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Controlling frame rate

Posted by sirius 
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Controlling frame rate
May 02, 2006 12:18PM
I have a problem in that my graphics tend to execute so fast they're almost a blur, probably because my GPU is pretty new.

I've tried to follow the glutTimer method described in the text book, but I have to set the frame rate *very* low to notice any appreciable difference, and then the image stutters. Is anyone else having issues with frame rate? Any thoughts?
Anonymous User
Re: Controlling frame rate
May 02, 2006 07:46PM
Do all your applications execute fast? Or just the one for assignment 2?
Re: Controlling frame rate
May 03, 2006 09:01AM
Everything. In assignment 1 I couldn't actually see my man spinning, it was just a blur. Obviously once you freeze it, you see the image.
Anonymous User
Re: Controlling frame rate
May 03, 2006 01:02PM
Id google the problem or ask the lecturer.
Maybe something is wrong with your compiler.
Anonymous User
Re: Controlling frame rate
May 10, 2006 12:03PM
make sure you call glLoadIdentity(); everytime a frame is redrawn. i.e. put it in your display() function.
Re: Controlling frame rate
June 01, 2006 12:18PM
Just add a for loop that does nothing in your idle func:
for (j, j++, j<1000000);
This will slow it down.
Re: Controlling frame rate
July 01, 2006 10:53AM
Wondered a bit about this last year too, particularly as you can't be sure what kind of machine your code is going to be tested on by the markers. In general if things are too fast I would say take advantage of it, and use smaller increments for angles, or moves or whatever, which will give you nice smooth animations. Artificially slowing things down has pitfalls for others.

For something like a game that you wanted to distributed you would have to get into controlling actual frame rate with timers and some other nasty stuff, as you need it to run at the same speed everywhere. For the assignments however, I figured it was more sensible to make everything adjustable with keyboard callbacks (or other controls). For the gas particle example, you could just adjust the distance the particle moves at each calculation... if you have a fast machine you can adjust it to be very small, and get a nice smooth path, while a slow machine, you would want big "jumps" so that it at least goes somewhere. Turned out actually to be quite fun to be able to to adjust it anyway.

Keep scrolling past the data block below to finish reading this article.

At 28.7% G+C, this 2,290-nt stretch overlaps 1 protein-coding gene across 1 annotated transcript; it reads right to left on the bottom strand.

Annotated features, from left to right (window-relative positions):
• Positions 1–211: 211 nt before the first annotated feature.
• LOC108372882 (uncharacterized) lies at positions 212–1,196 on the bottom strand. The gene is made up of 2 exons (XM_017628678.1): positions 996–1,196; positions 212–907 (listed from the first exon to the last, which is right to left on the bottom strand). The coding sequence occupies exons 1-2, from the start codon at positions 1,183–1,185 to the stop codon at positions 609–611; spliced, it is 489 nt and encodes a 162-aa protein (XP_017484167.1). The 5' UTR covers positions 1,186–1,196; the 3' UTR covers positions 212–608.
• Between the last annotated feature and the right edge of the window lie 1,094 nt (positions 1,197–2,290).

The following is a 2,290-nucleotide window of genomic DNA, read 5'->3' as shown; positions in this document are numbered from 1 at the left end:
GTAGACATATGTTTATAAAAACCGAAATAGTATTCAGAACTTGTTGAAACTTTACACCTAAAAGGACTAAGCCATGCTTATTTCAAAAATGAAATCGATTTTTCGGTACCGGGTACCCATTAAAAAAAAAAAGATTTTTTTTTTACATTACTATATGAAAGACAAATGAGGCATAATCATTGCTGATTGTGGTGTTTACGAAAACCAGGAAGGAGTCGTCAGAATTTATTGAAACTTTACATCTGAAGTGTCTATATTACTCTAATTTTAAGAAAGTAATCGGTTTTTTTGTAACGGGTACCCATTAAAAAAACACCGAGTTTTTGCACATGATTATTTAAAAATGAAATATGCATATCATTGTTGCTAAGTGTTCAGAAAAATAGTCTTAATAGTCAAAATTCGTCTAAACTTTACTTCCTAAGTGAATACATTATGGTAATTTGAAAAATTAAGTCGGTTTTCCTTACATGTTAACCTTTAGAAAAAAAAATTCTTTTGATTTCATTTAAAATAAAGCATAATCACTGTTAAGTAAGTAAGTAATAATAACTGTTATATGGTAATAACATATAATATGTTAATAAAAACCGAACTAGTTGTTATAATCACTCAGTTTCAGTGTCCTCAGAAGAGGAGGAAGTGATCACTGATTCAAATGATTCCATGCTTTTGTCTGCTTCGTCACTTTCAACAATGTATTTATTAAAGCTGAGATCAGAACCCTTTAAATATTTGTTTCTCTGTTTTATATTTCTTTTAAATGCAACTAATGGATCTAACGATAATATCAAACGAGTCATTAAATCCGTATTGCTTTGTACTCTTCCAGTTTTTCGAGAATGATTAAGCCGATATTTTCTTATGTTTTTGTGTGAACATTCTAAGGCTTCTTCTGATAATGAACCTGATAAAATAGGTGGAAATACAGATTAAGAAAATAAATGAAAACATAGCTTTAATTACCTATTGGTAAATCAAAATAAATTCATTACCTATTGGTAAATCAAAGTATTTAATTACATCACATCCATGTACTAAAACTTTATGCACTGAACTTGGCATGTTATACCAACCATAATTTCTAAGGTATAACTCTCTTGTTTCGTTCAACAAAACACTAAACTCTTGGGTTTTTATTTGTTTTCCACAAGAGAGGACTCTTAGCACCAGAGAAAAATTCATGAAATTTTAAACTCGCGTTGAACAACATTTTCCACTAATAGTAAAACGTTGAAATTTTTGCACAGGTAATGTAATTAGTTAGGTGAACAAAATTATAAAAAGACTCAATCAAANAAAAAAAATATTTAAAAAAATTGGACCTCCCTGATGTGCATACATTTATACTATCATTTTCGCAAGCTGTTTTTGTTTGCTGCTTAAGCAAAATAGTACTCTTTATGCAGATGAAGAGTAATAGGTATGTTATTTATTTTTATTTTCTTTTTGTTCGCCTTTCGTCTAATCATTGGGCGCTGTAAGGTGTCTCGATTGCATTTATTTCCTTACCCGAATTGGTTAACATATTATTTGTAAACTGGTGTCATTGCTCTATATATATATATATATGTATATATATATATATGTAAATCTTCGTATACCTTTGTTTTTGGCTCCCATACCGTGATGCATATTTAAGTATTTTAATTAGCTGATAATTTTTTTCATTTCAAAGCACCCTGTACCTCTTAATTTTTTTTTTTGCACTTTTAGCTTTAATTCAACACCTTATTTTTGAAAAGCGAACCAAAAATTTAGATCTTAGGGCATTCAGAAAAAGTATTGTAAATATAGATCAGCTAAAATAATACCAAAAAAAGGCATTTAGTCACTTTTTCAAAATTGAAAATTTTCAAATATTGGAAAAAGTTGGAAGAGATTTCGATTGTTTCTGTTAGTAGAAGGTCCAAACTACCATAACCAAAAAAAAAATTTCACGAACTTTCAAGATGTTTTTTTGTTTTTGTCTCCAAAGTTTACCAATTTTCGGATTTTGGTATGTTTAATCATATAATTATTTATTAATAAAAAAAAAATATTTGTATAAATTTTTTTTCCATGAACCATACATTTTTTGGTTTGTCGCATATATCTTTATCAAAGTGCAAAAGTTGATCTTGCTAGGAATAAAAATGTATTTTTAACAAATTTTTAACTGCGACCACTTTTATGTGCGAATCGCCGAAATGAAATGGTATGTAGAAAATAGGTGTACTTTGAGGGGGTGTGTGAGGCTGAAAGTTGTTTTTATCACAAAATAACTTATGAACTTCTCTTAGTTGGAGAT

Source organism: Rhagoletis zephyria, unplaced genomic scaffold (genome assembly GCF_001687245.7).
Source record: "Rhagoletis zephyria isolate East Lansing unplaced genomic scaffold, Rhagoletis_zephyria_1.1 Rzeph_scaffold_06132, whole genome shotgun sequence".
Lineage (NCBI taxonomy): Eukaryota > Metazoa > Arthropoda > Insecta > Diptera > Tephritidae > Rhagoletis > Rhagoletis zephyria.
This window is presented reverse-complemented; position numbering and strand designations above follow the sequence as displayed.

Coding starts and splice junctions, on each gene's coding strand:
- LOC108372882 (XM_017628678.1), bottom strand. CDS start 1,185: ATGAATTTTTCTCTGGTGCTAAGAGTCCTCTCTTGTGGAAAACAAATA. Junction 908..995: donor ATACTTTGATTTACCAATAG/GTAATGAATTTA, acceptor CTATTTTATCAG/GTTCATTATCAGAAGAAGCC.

The worry about putting in dead loops like Bondiridhoo suggests though is that what happens when you are running on a slow machine... it takes ages to do the calculation, and then you make it wait too! So slow becomes ultra slow.
Re: Controlling frame rate
July 10, 2006 10:07PM
I also try to use the timer routine but because I have the opposite problem. I have an _emulated_ gpu. I like to be able to still use my pc while the examples are running smiling smiley. the times seems to work for me though. post one of your timer apps (like the spinning man) maybe you're doing something wrong...
Re: Controlling frame rate
July 11, 2006 08:57AM
I think my GPU is just really fast. What I have found out is that overloading models with mathematical calculations slows and smooths the frame rate. For instance, doing recursive subdivision of triangles for the sun and moon in assignment 3 makes the model spin nice and smooth and easy to see, whereas the original model was spinning so fast you couldn't even see the moon.
avatar Re: Controlling frame rate
July 12, 2006 02:59PM
Why don't you store the time at the begining of the programme and then in each frame update, calculate the elapsed time since the last update.

If you know your objects must rotate x number of degrees per second then you can work out the degrees to rotate for this particular frame.

This should have the effect that the rotation will be normalised no matter how fast your computer is. The only difference is that on faster computers, there will be more frames per second (and hence your degrees rotated per frame will be smaller) and on slower machines, your frame rate will be slower.

Let me give a little example. Say you want your Earth to rotate once a minute, that would convert to 360 degrees every 60000 milliseconds. There is a windows API function that returns the system time (to the nearest millisecond) called timeGetTime() and returns a DWORD (a typedef of unsigned long).

You can call this function at the beginning of the programme and store the start time in a global variable. Each time you update your frame, you calculate the time elapsed since the beginning of the programme and modulate that by 60000 (so your time will always be between 0 and 59999) then divide by 60000 (to get the fraction of a rotation per minute) and then multiply by 360 to get to degrees (or equivalent to get to radians). This will give you a value for the specific rotation amount for that frame.

As you can work out, the faster your computer, the more frequently you will call the frame update and the smaller the elapsed time. The smaller the time, the smaller the angle. All-in-all, fast and slow computers should rotate the Earth once ever minute. Faster computers will just have a smoother feeling of animation.

If your computer is super-fast and can update more than once every millisecond, then unfortunately, you'll be wasting time until windows updates the timer. With this algorithm and the timer function, the maximum number of frame changes you can do is 1000 per second.
Re: Controlling frame rate
August 07, 2006 08:32AM
Hi guys,

I discovered that when u use

glutSwapBuffers()
glutPostRedisplay()

after

glFlush()


it really smooths out the display. Do not use delay loops any more.
Also make sure that these lines are at the end and appears only ONCE in the display functions. Do no use timers. (don't know ifu need to use double buffering..?)

Hope this helps....
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